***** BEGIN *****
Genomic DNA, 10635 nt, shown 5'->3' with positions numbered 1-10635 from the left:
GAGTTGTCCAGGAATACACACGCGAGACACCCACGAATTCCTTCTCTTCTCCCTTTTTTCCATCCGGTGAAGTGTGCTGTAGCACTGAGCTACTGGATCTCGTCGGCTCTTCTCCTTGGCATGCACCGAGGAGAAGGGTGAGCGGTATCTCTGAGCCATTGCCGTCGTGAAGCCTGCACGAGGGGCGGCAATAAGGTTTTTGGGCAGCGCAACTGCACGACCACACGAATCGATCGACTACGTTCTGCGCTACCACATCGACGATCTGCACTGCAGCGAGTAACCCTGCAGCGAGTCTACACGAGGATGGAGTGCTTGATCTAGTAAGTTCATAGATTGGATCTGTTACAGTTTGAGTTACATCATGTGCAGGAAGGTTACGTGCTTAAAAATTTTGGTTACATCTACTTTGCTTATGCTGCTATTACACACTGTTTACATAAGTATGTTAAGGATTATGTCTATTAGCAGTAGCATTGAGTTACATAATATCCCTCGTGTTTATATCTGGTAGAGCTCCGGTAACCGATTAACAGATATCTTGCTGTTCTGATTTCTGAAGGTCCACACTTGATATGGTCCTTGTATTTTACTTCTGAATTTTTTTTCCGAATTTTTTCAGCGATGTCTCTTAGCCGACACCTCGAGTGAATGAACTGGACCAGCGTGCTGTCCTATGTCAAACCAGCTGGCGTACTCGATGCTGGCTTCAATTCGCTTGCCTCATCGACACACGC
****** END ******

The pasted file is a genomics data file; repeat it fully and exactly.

Genomic DNA, 10635 nt, shown 5'->3' with positions numbered 1-10635 from the left:
GAGTTGTCCAGGAATACACACGCGAGACACCCACGAATTCCTTCTCTTCTCCCTTTTTTCCATCCGGTGAAGTGTGCTGTAGCACTGAGCTACTGGATCTCGTCGGCTCTTCTCCTTGGCATGCACCGAGGAGAAGGGTGAGCGGTATCTCTGAGCCATTGCCGTCGTGAAGCCTGCACGAGGGGCGGCAATAAGGTTTTTGGGCAGCGCAACTGCACGACCACACGAATCGATCGACTACGTTCTGCGCTACCACATCGACGATCTGCACTGCAGCGAGTAACCCTGCAGCGAGTCTACACGAGGATGGAGTGCTTGATCTAGTAAGTTCATAGATTGGATCTGTTACAGTTTGAGTTACATCATGTGCAGGAAGGTTACGTGCTTAAAAATTTTGGTTACATCTACTTTGCTTATGCTGCTATTACACACTGTTTACATAAGTATGTTAAGGATTATGTCTATTAGCAGTAGCATTGAGTTACATAATATCCCTCGTGTTTATATCTGGTAGAGCTCCGGTAACCGATTAACAGATATCTTGCTGTTCTGATTTCTGAAGGTCCACACTTGATATGGTCCTTGTATTTTACTTCTGAATTTTTTTTCCGAATTTTTTCAGCGATGTCTCTTAGCCGACACCTCGAGTGAATGAACTGGACCAGCGTGCTGTCCTATGTCAAACCAGCTGGCGTACTCGATGCTGGCTTCAATTCGCTTGCCTCATCGACACACGC